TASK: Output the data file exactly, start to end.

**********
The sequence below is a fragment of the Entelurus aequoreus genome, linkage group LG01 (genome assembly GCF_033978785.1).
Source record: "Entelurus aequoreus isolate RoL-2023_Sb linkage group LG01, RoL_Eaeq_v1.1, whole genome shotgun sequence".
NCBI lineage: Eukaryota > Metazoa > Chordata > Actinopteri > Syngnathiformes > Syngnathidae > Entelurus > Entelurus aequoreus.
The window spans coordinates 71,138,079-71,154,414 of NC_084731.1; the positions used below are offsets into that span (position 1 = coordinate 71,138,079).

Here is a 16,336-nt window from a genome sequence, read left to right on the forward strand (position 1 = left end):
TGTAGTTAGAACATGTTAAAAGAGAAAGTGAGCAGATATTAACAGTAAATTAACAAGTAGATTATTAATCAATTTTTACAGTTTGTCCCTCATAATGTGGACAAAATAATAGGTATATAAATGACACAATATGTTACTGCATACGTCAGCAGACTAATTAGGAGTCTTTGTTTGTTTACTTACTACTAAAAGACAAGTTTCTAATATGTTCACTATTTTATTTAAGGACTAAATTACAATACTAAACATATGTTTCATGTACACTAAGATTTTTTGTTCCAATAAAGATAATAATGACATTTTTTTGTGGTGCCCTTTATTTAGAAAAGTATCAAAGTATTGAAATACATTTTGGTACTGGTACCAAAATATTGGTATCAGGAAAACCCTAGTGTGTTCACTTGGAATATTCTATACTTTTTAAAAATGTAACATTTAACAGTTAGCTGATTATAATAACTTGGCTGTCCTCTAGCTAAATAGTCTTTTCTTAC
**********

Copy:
The sequence below is a fragment of the Entelurus aequoreus genome, linkage group LG01 (genome assembly GCF_033978785.1).
Source record: "Entelurus aequoreus isolate RoL-2023_Sb linkage group LG01, RoL_Eaeq_v1.1, whole genome shotgun sequence".
NCBI lineage: Eukaryota > Metazoa > Chordata > Actinopteri > Syngnathiformes > Syngnathidae > Entelurus > Entelurus aequoreus.
The window spans coordinates 71,138,079-71,154,414 of NC_084731.1; the positions used below are offsets into that span (position 1 = coordinate 71,138,079).

Here is a 16,336-nt window from a genome sequence, read left to right on the forward strand (position 1 = left end):
TGTAGTTAGAACATGTTAAAAGAGAAAGTGAGCAGATATTAACAGTAAATTAACAAGTAGATTATTAATCAATTTTTACAGTTTGTCCCTCATAATGTGGACAAAATAATAGGTATATAAATGACACAATATGTTACTGCATACGTCAGCAGACTAATTAGGAGTCTTTGTTTGTTTACTTACTACTAAAAGACAAGTTTCTAATATGTTCACTATTTTATTTAAGGACTAAATTACAATACTAAACATATGTTTCATGTACACTAAGATTTTTTGTTCCAATAAAGATAATAATGACATTTTTTTGTGGTGCCCTTTATTTAGAAAAGTATCAAAGTATTGAAATACATTTTGGTACTGGTACCAAAATATTGGTATCAGGAAAACCCTAGTGTGTTCACTTGGAATATTCTATACTTTTTAAAAATGTAACATTTAACAGTTAGCTGATTATAATAACTTGGCTGTCCTCTAGCTAAATAGTCTTTTCTTAC